Investigators from the Department of Pediatric Neurology, Morinomiya Hospital, Osaka, Japan performed a retrospective IRB approved study of the prevalence of cerebellar injury (CI) and effect on functional outcomes among preterm children with intraventricular hemorrhage (IVH) and cerebral palsy (CP), comparing them to infants with post-hemorrhagic hydrocephalus (PH). 69 children born between gestational ages 22 and 34 weeks (40 males and 29 females, between 6 and 13 years of age) were studied. Patients were divided into four groups (PH+/CI+, PH+/CI−, PH−/CI+, and PH−/CI−) according to the presence or absence of PH or CI. Outcome measures included CP, ability to walk, ability to communicate verbally, the complication of epilepsy, and the presence of severe visual impairment.

In this study, the prevalence of cerebellar injury in preterm infants with CP after perinatal IVH was 58%. The proportion of those with impaired ambulatory ability, speech production and epilepsy was significantly higher in the PH+/CI+ and PH−/CI+ groups compared to the PH−/CI− and PH+/CI− groups. Severe visual impairment was found only in the PH+/CI+ and the PH−/CI+ groups. The findings of this study suggest that cerebellar injury worsens motor and verbal function as well as epilepsy, and its influence is even greater than that of PH. [1]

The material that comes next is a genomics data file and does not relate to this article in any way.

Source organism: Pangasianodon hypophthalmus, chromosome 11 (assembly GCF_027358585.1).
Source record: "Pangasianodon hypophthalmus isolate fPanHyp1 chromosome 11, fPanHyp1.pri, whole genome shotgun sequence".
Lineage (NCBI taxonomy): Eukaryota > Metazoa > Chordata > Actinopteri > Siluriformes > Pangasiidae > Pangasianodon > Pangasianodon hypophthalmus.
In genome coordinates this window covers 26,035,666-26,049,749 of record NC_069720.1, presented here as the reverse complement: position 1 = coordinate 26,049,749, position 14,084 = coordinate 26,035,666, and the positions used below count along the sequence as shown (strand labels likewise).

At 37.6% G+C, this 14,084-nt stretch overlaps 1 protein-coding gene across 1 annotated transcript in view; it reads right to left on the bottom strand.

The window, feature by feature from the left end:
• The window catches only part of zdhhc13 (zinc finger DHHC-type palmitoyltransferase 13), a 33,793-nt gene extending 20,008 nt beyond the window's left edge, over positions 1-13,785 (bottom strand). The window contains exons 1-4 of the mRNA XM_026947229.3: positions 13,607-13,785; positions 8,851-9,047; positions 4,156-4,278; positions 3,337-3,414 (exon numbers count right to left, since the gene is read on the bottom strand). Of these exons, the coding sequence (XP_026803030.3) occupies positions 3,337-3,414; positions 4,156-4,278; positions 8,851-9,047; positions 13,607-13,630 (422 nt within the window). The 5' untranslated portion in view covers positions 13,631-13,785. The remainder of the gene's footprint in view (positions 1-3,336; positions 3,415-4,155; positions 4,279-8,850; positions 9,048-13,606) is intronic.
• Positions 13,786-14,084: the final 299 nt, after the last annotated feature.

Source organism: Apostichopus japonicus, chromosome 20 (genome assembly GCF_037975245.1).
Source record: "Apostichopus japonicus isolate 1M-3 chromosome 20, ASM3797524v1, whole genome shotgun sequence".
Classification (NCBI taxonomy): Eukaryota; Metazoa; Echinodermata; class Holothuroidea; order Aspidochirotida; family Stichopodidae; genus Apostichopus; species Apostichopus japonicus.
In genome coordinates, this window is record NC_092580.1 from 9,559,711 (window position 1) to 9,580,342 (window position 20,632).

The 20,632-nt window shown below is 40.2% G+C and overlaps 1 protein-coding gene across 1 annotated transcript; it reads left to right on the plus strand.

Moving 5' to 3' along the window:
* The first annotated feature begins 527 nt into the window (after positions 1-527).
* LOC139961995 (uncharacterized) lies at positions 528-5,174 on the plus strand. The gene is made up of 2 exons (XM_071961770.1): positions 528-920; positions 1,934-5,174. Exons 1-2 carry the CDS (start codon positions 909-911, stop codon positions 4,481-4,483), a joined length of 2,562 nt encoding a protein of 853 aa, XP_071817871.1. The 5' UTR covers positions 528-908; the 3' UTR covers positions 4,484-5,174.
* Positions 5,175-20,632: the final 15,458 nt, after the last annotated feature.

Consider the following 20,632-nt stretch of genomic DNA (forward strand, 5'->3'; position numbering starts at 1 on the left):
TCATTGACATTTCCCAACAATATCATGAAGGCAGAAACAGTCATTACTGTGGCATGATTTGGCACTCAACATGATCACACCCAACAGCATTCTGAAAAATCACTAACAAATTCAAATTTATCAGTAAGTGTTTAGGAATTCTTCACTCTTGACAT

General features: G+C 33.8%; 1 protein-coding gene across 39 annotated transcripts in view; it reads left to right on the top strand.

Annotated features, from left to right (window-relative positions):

COMMENTARY. The cerebellum undergoes a rapid rate of growth from 24 to 40 weeks gestation, increasing 3 to 5-fold in volume during this time period [2]. Acquired cerebellar abnormalities in the premature infant are caused by destructive (e.g. hemorrhagic or ischemic injury) or impaired development [2, 3]. Mechanisms for impaired development have not been identified but there is an association between this entity and supratentorial lesions such as periventricular leukomalacia and IVH [2]. MRI imaging has shown that the incidence of cerebellar injury is more common than previously suggested by ultrasound. Johnson et al., found that 45% of children born with extremely low birth weight and who had cerebral palsy had cerebellar injury detected by MRI [4]. Lesions are also dependent on the degree of prematurity; for example, one study found that cerebellar hemorrhage has an incidence of 15% in infants weighing less than 750 g compared to about 2% in infants weighing 1000 – 1499 grams [5]. Other studies, including by Zayek et al., have also found impairments in motor and cognitive function in premature infants with cerebellar injury [6]. However, the size of the lesion may also impact neurodevelopmental outcome. Tan et al. found that preterm infants with smaller hemorrhages (1-3 mm) did not have cognitive impairment on developmental testing performed at 3-6 years of age [7]. These studies highlight the complexity of cerebellar injury in the preterm infant. Cerebellar injury can affect not only motor function but also cognitive, affective and social function. These infants require close vigilance with intervention for neurodevelopmental complications and epilepsy.